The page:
The story of Tulsa’s transformation from a nineteenth-century cow town into the "Oil Capital of the World" has been above ground for years, but a great reservoir of "Tulsey Town’s" heritage has remained beneath the surface
These neglected tales include the dirigible flyover of 1929, the Hominy Indians’ victory over the New York Giants and the legendary final performance of Spade Cooley, convicted killer and the self-proclaimed "King of Western Swing." From the horrors of the city’s early race riot and the proud legacy of Greenwood (a/k/a Little Africa or Black Wall Street) to Tulsa’s iconic landmarks and unforgettable personalities, author Steve Gerkin provides an evocative and enjoyable voyage through his new book, entitled, "Hidden History of Tulsa."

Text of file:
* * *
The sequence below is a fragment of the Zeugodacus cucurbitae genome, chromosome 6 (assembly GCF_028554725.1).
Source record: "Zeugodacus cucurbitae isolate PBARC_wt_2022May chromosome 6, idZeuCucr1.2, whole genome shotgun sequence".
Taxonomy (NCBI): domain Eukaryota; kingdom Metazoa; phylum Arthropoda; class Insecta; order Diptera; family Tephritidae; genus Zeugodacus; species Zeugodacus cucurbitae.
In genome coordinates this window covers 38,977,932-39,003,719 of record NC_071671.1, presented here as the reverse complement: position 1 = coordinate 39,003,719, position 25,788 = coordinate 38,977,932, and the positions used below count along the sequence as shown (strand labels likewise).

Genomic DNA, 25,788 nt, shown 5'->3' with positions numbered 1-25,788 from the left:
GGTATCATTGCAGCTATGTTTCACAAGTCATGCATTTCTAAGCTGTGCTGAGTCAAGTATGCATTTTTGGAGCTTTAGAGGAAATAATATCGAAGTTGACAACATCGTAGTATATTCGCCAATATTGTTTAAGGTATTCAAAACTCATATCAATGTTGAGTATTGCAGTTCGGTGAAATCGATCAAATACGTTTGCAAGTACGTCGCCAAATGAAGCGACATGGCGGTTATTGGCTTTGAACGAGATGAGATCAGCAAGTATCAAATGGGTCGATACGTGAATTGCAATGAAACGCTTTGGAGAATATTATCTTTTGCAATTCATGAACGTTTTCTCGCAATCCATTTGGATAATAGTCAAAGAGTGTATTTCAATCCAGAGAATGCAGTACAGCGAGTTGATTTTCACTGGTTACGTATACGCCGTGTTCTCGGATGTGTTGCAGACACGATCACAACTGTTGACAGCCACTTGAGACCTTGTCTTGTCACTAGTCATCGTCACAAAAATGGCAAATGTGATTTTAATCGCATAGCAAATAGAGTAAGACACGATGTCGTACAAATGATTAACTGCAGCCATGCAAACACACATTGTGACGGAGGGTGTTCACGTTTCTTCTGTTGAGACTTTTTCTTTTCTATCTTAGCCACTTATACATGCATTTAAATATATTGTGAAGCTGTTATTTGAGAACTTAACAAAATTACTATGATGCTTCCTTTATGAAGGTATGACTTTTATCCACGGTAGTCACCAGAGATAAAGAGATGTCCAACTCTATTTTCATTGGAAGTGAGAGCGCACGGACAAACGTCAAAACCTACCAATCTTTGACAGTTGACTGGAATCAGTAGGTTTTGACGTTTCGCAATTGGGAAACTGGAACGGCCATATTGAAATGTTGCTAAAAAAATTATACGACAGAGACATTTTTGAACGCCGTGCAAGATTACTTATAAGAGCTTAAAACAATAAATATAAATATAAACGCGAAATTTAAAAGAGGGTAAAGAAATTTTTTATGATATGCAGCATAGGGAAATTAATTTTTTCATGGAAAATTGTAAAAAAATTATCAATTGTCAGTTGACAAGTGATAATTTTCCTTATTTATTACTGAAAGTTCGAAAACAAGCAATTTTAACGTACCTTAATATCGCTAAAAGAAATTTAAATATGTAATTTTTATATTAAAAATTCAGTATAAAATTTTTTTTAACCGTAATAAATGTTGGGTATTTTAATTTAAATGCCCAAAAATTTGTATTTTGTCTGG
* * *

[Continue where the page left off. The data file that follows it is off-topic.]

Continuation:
Gerkin will be at the Osage Tribal Museum from 11 a.m. to 1 p.m.on Friday, July 25, to discuss the book, and, afterwards, to sell and autograph copies. Books will be sold for $20 each. There is always no admission charge at the Osage Tribal Museum and everyone is welcome.
Refreshments will be served immediately after his presentation.